Unmanned drones get more sophisticated with each generation -- faster, stronger, smarter. Here's the current crew of killer and recon drones, and a few from the future.
The future of spycraft looks pretty heavy, if this new Boeing plane is any indication. Adding to today's parade of pretty new planes, Boeing unveiled a hydrogen-powered unmanned aircraft system Monday that will stay aloft at 65,000 feet for four days.
The Phantom Eye is not exactly sleek, but it's one of the greenest aircraft out there -- its only byproduct is water.
The aircraft heralds a potential new market in data and communications collection, Boeing says. Later this summer, it will be shipped from Boeing's Phantom Works facility in St. Louis to NASA's Dryden Flight Research Center for ground and taxi testing. The debut flight will likely take place next year and should last four to eight hours, a mere preview of the aircraft's apparent capabilities.
In terms of power, Phantom Eye is a lightweight -- it has two 2.3 liter, four-cylinder engines that provide 150 hp each, not much more than your average car. This makes sense, because Ford provided the engines, according to a Boeing news release.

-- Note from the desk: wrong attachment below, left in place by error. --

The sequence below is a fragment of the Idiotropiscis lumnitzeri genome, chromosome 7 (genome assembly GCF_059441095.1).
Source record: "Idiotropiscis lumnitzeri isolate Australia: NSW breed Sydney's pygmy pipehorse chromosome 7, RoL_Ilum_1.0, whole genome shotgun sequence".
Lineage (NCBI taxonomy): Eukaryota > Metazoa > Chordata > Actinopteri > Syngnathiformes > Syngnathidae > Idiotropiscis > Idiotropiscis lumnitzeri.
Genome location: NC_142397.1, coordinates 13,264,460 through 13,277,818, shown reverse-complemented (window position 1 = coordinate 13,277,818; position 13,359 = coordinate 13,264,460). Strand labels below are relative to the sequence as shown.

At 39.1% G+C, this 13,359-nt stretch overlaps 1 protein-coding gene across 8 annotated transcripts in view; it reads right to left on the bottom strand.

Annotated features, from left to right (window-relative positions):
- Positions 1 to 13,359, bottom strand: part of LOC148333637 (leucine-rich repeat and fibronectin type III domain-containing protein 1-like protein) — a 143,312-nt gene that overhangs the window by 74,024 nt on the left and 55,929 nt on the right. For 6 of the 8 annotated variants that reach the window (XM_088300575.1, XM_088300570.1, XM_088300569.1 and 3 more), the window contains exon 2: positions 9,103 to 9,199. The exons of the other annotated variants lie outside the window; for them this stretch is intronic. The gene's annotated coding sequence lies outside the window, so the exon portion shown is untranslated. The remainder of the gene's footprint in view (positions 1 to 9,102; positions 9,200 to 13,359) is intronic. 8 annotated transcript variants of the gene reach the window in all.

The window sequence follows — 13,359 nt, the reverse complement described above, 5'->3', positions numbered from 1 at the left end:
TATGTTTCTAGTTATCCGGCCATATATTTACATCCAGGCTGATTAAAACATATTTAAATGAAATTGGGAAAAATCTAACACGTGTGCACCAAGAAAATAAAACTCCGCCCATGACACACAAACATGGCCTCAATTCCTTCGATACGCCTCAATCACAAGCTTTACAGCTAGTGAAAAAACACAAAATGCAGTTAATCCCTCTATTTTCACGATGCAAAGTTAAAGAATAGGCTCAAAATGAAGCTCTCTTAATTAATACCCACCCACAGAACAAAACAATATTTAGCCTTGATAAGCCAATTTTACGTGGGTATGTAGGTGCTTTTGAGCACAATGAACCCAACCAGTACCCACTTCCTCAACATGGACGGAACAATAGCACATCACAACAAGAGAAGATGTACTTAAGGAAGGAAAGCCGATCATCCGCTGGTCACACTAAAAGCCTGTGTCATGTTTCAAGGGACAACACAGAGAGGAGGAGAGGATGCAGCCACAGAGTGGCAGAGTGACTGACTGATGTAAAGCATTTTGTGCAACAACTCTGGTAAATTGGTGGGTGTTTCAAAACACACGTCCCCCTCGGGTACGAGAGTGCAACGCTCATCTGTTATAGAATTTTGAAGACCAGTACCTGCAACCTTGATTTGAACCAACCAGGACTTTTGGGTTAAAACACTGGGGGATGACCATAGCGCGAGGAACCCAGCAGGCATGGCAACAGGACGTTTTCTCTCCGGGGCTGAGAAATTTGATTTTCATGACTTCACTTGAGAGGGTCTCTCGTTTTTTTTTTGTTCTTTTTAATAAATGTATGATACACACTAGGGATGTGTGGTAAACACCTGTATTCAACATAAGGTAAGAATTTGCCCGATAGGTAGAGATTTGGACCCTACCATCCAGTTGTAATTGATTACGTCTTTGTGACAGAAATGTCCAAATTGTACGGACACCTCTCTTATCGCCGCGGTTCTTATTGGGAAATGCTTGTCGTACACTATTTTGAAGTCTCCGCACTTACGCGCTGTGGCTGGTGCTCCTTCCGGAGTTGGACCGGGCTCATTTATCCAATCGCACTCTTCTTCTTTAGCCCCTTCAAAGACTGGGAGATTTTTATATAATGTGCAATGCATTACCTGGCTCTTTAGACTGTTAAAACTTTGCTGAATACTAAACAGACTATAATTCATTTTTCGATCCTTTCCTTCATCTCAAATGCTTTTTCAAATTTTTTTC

The plane has a 150-foot wingspan and can carry up to a 450-pound payload, Boeing says. It will cruise at 150 knots, or 170 miles per hour.
It's the latest effort by Boeing to build aircraft powered by hydrogen. The firm claimed firsties on a hydrogen fuel cell aircraft back in 2008 when a different Phantom Works division flew a manned aircraft powered by hydrogen fuel cells.
Phantom Eye evolved from Boeing's Condor aircraft, also powered by a piston engine, which made history by reaching a top altitude of 67, 028 feet. Its likely descendants include the Phantom Ray drone, which looks like a slim B-2.